Ireland finish a perfect season with a narrow 16-20 win over Australia.
It was tense until the finish, a TMO decision could have overturned the result, Stockdale’s arm may have glanced the ball. But awarding a penalty for a knock in would have been travesty.
Neither side were particularly fluid today, the Wallabies couldn’t get any continuity in their passing, and Ireland’s big ball carries became isolated — ripe grounds for Pocock and Hooper to poach a few balls.
Both sides performed well in defence, making it seem like a tight cage fight. The ferocity was intense. Some of the tackles in midfield would be knock out blows for most.
Tackles around chest height took out several Irish players, including Sexton, who took his time to retake his feet. It was exactly what you expect from a determined, Cheika coached Australian team.
I didn’t like the balance in the back row today; Stander is better at the base of the scrum and I think O’Mahony is a better number six. Presumably this change was brought about by the introduction of Jack Conan. All three had decent outings but were overshadowed today by the six-seven-eight wearing yellow.
A huge contrast to last week when the Irish had most of the territory, possession and O’Mahony won more turnovers at the ruck the his opponents. This week was much closer in all those statistics. Was O’Mahony’s early departure due to injury the difference?
Possibly. The rest of the team had to dig deep without their captain, probably the player of the tour if not the year.
A three game series is certainly unique. For Australia, their players need to quickly get back up to speed after not having played since November. They will have one eye on the Championship, especially on facing New Zealand next month.
The Irish are at the end of a long season. Injuries and management of players adds to the complexity of a tour on the far side of the world. Using all but one, Ross Byrne, of his travelling squad and still winning the series is testament to how well Joe and his back room team have managed the squad.
The most interesting element of these three game series is the tactical one that happens off pitch between games. Some of Australia’s advantages, most notable their strength in the air and their steals at the ruck, were reversed completely in the second game.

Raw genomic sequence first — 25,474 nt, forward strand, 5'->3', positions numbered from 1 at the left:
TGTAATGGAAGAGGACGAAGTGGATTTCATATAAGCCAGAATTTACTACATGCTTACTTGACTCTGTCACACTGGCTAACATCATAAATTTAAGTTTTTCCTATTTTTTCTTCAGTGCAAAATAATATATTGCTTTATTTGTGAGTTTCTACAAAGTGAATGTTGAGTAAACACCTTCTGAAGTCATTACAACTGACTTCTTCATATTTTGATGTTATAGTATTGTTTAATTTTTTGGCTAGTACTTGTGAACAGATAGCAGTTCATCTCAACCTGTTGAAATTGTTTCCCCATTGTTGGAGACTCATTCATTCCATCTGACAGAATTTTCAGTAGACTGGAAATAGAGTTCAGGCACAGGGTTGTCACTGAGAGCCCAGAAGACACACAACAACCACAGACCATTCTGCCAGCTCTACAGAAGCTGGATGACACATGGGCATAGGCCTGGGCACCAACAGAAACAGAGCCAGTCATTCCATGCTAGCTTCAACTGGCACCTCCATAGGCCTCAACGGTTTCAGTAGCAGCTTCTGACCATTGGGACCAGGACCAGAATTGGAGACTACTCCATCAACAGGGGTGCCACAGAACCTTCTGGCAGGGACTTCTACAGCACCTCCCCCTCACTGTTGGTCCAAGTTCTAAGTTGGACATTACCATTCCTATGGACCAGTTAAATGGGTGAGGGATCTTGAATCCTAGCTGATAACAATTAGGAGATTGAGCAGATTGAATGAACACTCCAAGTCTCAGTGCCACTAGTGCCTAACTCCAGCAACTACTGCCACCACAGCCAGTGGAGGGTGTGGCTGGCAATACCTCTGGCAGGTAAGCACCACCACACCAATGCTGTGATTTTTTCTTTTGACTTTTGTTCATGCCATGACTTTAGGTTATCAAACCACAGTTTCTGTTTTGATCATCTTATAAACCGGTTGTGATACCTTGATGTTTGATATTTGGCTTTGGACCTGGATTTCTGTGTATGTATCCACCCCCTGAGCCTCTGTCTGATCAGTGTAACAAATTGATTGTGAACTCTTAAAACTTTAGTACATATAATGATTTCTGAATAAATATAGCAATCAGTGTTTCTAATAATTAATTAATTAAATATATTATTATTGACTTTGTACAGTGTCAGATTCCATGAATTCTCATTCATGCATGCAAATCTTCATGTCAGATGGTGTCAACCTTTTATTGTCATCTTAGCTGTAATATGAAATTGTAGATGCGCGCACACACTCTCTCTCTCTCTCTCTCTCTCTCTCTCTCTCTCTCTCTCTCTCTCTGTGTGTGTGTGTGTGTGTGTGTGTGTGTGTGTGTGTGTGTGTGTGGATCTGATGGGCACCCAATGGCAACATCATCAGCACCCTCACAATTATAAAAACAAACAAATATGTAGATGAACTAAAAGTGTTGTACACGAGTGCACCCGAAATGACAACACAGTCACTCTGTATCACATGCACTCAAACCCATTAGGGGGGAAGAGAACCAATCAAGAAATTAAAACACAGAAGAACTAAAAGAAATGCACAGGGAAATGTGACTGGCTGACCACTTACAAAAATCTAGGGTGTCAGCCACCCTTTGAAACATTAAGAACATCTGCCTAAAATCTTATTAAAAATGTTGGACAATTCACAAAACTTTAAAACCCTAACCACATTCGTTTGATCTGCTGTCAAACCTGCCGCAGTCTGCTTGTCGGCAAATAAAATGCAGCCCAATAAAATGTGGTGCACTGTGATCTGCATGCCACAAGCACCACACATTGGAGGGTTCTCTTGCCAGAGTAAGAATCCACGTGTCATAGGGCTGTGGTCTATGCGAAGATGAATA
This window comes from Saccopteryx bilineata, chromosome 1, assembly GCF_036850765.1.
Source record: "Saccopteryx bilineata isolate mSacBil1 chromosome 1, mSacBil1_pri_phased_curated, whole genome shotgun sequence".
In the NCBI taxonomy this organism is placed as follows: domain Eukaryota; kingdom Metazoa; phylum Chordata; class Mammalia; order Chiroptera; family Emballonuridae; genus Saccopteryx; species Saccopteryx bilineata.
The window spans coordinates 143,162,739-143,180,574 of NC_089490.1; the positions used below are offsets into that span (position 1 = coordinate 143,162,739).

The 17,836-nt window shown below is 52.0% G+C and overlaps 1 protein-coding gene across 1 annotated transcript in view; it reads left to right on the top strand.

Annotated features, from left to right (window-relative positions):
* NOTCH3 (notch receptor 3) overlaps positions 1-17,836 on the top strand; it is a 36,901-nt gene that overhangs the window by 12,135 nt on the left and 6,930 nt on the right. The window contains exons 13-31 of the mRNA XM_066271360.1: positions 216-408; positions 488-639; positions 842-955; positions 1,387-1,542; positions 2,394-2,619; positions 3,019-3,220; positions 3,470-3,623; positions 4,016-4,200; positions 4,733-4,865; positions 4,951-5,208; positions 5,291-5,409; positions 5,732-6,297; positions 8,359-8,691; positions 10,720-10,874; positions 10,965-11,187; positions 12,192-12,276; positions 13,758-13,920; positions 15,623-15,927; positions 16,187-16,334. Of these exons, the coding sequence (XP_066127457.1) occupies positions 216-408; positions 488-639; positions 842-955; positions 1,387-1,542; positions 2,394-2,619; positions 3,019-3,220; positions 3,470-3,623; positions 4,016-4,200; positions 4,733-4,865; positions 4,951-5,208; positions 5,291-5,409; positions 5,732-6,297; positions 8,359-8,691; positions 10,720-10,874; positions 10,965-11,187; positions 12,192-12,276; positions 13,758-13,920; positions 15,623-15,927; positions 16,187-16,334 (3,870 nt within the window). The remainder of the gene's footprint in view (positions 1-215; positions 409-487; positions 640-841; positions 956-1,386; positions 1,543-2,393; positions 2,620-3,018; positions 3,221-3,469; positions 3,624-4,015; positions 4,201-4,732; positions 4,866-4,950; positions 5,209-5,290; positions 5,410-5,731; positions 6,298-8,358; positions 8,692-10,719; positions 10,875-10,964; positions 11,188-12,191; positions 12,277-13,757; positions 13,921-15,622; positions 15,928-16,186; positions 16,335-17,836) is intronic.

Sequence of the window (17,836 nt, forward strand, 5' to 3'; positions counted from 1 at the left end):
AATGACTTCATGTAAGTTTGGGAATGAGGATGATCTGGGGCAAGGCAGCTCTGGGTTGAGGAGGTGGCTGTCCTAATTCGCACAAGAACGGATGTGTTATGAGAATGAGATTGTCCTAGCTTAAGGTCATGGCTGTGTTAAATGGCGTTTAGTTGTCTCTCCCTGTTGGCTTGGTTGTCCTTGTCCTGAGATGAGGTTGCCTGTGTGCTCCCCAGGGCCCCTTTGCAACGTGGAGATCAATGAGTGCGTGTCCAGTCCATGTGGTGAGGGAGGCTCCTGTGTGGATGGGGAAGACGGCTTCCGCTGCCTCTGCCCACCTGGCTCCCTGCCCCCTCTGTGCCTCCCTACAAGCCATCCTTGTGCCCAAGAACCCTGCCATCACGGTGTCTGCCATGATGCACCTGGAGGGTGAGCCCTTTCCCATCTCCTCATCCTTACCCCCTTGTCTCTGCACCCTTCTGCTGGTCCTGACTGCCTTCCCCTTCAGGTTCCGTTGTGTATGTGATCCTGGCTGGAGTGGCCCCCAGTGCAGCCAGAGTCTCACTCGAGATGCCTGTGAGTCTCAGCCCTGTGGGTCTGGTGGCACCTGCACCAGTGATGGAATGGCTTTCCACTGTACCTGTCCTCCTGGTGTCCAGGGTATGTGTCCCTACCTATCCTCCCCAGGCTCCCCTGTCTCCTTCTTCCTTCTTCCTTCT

They managed to claw back the score in the ruck, but they were beaten soundly in most of the aerial battles, bar the restarts at which they were awful.
Bernard Foleys’s restarts have been impressive in all three games, giving his chasing team plenty of time to regain possession, and Ireland lost far too many of them. When Folau got sin binned for knocking Peter O’Mahony in the air, the ball had already been knocked on by the man in green. A lucky escape, thanks to the TMO, but soured by the injury to the Irish captain.
Earls, Kearney, and his substitute Larmour all won close battles in the air. The kick was used sparingly but accurately, with Conor Murray only using a small number of box kicks and placing them all far enough away for comfort but within reach of the chasing green shirts.
Australia’s scrum was better. That was clear enough. But as the game wore on the Irish seemed to manage it a little better. Perhaps there was a bit of willingness in the referee to let the game flow, to just get on with it rather than blowing the whistle.
I’m not the biggest fan of scrums. Nor do I like penalties being given for infractions in the scrum. But then again, to make it proper platform for attack it needs to be difficult to defend against, especially when the opposition is clearly showing superiority.
I think World Rugby needs to look at this ahead of the World Cup. Perhaps that’s the reason for having a mix of northern and southern hemisphere referees dealing with the tours this year, to get captain’s used to them and get the communication flowing freely.
Furlong was immense again this week, although he did not get his hands on the ball quite so much. His fellow front-rowers, McGrath and Scanell had solid games. They’ll work on the scrum and we have Rory Best’s return to look forward to.
It was great to see Bundee Aki back to his best. I thought he was just a little beneath his usual high standards in the first game. But today he made some gut busting tackles, as did Henshaw, and together they left no gaps through the middle.
Stockdale looked exciting with ball in hand. He was a little unlucky with the yellow card, you felt that he was simply regaining a little balance after grabbing a ball that had bounced around like a basketball. It was the correct decision. A slight worry is that his play in defence has some gaps.
When Larmour came on for the injured Rob Kearney, he made some excellent runs. He has a keen rugby brain in both attack and defence. I’m already looking forward to next season to see more of him in both blue and green.
The lads can celebrate tonight. Job done. But not a time to rest on laurels. There’s a November series to look forward to and a Six Nations defence (France and England at home, hee hee!) and a world cup to look forward to next season.